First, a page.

Space & Astronomy
Japan to launch Phobos sample-return mission
By T.K. Randall
February 21, 2020 · 0 comments
An illustration showing Phobos and Deimos alongside Mars. Image Credit: NASA
Japan's space agency has greenlighted an ambitious mission to retrieve a piece of Mars' moon Phobos.
Having succeeded in collecting and sending back samples of dust from the Hayabusa2 asteroid, JAXA is certainly no stranger to the idea of retrieving pieces of another world.
The Japanese space agency's latest endeavour will see it send a robotic spacecraft to Phobos - a tiny 17-mile-wide potato-shaped chunk of rock in orbit around Mars.
Once there, the probe will land, collect a core sample, then set off on a return journey to Earth.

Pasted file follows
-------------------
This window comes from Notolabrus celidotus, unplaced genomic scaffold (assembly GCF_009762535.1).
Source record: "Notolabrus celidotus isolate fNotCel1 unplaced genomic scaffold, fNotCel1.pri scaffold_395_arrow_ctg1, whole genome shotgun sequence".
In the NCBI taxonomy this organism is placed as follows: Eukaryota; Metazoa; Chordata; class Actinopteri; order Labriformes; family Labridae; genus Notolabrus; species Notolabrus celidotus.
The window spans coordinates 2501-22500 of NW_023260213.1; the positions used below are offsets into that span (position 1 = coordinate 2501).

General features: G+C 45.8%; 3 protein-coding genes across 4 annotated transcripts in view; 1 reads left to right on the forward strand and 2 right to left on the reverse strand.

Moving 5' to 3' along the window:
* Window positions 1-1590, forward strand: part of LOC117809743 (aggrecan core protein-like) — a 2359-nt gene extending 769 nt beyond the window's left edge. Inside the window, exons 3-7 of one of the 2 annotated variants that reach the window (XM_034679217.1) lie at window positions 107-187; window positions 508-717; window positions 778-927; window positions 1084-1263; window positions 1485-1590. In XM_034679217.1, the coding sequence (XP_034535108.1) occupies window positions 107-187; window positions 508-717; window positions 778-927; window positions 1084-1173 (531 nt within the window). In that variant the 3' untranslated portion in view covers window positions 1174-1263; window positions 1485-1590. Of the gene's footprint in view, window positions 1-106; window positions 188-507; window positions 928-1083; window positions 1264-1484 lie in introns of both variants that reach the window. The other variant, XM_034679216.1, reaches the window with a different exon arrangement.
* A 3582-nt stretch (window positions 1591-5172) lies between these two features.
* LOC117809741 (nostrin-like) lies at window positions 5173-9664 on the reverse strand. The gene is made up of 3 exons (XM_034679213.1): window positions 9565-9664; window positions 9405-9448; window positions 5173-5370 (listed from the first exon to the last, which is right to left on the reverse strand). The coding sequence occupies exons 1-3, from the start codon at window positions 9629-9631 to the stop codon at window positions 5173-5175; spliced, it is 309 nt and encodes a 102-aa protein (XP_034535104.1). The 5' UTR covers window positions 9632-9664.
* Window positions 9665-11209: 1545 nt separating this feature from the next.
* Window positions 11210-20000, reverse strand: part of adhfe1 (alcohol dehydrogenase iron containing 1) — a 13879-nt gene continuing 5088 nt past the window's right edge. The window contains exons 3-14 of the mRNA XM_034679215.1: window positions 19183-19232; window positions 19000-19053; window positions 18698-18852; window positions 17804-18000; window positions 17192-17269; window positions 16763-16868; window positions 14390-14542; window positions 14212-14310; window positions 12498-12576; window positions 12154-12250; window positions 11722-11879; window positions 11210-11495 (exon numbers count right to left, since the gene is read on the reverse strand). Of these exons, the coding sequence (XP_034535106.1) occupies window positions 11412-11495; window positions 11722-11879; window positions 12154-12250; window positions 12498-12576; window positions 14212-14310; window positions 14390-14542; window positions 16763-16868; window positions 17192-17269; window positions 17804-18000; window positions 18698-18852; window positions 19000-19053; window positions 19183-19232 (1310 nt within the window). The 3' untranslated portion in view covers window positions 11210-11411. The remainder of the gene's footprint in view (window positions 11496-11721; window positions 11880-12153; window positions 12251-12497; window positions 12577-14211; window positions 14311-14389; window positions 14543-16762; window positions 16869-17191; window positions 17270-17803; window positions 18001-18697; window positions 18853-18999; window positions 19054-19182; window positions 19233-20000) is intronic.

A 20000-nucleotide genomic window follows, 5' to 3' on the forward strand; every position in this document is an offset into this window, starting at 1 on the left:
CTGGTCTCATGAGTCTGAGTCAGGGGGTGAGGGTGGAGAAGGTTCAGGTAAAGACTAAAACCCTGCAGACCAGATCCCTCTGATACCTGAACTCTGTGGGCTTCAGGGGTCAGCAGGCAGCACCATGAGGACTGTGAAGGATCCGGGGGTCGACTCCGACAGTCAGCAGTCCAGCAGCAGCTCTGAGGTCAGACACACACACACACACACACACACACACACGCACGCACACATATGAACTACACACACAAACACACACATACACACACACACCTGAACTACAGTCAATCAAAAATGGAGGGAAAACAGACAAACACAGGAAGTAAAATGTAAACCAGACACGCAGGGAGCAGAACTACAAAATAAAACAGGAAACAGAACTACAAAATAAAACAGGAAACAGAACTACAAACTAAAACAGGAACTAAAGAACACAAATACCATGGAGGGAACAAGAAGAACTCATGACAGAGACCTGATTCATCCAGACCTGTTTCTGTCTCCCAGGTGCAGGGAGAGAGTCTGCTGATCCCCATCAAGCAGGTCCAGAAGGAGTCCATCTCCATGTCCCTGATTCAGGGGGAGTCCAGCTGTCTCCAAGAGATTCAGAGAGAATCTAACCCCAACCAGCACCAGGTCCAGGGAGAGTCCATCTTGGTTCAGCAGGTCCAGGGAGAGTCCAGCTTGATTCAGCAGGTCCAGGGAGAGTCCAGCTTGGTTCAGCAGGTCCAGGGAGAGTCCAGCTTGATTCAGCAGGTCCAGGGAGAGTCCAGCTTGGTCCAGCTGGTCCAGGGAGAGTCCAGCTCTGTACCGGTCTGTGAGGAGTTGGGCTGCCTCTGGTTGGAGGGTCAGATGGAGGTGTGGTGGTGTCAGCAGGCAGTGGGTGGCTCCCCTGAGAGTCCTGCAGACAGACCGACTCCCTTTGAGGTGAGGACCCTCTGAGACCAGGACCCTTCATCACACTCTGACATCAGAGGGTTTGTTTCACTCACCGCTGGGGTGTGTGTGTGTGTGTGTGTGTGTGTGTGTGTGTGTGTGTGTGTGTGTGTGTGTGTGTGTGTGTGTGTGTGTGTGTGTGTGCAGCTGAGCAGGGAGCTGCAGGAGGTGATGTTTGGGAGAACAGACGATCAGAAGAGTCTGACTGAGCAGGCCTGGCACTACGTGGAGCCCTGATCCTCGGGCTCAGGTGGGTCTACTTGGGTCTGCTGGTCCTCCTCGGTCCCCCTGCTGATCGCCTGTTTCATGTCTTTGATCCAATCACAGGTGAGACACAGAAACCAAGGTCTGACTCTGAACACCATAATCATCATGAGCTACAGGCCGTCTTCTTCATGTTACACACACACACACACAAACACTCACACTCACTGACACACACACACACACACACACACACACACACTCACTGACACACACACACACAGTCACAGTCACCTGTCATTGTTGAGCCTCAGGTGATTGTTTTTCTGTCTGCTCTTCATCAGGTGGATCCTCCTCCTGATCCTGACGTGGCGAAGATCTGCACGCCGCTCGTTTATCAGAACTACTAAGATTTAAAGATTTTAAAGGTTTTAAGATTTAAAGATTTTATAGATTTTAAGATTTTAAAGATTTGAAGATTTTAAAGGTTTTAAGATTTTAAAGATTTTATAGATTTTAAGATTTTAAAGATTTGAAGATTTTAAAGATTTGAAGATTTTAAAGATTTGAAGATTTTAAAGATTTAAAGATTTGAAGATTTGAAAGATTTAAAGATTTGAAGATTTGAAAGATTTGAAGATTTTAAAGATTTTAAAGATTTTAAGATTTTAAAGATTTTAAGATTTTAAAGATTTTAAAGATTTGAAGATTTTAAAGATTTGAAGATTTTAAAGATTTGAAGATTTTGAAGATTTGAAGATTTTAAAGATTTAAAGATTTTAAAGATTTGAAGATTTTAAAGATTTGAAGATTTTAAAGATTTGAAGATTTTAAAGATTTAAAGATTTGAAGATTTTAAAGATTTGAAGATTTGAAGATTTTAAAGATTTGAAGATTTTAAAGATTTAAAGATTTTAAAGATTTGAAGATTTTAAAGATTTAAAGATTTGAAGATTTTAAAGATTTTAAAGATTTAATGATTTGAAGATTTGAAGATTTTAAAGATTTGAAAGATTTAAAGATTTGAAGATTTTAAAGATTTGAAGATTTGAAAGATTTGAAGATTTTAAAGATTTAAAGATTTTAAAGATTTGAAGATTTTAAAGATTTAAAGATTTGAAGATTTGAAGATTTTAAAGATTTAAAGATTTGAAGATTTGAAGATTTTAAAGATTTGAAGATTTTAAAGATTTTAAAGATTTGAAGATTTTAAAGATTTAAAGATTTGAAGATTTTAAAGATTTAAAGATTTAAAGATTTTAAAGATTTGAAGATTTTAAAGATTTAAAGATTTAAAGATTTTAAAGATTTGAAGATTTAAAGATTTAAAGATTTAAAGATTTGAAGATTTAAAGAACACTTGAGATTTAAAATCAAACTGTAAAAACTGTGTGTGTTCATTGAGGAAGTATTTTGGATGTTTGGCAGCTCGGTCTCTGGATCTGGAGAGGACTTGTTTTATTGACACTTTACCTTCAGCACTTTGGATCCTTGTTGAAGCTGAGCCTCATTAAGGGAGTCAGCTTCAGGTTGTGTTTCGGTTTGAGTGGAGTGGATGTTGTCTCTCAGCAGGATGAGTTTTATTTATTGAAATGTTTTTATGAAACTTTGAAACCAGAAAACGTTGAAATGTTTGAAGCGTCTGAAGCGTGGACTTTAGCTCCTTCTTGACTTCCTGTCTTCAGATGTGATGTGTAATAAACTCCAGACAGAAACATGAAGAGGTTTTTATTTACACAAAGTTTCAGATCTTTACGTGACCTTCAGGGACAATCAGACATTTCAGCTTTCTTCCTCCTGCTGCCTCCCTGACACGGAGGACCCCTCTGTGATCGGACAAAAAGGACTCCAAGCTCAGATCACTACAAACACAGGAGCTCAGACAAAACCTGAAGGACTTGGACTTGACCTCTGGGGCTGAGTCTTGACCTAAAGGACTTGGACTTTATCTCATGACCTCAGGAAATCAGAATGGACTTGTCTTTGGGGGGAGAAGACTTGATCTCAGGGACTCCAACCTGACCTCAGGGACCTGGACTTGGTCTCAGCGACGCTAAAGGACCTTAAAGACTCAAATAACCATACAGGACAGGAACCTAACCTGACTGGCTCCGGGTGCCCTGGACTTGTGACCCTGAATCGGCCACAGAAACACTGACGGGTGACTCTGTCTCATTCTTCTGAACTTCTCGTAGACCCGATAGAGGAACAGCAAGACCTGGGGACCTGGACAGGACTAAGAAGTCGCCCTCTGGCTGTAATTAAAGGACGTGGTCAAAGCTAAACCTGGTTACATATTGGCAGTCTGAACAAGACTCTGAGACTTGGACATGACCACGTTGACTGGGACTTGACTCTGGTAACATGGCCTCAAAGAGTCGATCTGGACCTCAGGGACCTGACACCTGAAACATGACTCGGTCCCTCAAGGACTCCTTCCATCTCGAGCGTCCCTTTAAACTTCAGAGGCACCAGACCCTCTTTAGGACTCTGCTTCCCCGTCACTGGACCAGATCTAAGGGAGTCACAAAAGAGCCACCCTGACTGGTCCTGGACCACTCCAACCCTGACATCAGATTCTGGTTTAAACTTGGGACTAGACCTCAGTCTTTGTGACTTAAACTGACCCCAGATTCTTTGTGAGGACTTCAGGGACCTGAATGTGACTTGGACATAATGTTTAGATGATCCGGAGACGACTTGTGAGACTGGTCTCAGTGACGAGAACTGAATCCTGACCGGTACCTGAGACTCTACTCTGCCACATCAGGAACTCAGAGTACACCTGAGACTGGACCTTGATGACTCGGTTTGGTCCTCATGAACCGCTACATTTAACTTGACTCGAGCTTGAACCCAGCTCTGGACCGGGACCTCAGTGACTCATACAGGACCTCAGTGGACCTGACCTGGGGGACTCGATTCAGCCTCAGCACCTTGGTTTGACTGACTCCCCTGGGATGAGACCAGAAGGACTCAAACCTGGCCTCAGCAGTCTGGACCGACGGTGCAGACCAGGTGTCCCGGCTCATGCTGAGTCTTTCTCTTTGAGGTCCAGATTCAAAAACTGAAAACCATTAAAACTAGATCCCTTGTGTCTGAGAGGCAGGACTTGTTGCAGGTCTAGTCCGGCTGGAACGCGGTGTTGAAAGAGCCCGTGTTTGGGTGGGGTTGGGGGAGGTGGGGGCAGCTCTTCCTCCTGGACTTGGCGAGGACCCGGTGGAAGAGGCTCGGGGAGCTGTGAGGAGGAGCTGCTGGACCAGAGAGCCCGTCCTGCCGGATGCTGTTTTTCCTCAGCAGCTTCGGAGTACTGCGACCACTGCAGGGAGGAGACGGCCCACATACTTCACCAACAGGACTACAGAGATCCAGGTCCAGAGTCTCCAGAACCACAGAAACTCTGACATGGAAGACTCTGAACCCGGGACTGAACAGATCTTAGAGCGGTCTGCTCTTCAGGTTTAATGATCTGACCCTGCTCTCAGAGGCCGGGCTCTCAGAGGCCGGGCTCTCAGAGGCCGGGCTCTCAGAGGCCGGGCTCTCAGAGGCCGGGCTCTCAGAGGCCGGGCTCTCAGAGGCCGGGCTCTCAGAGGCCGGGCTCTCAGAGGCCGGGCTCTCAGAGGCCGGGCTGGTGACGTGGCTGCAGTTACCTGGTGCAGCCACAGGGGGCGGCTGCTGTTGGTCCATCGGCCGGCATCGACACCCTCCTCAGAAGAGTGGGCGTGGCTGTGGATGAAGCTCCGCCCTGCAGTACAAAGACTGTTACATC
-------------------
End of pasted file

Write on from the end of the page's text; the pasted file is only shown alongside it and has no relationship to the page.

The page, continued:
Known as the Martian Moons Exploration (MMX) project, the mission will aim to answer some of the most fundamental questions about the moons of Mars such as how they came to form.
JAXA is expected to partner up with NASA and the European Space Agency which will help out by providing certain pieces of hardware for the mission.
Both Phobos and Deimos are also being considered as stepping stones for future manned missions.
"Humans can realistically explore the surfaces of only a few objects and Phobos and Deimos are on that list," said NASA chief scientist Jim Green.
"Their position orbiting about Mars may make them a prime target for humans to visit first before reaching the surface of the Red Planet, but that will only be possible after the results of the MMX mission have been completed."
If all goes according to plan, the spacecraft could launch as early as 2024.
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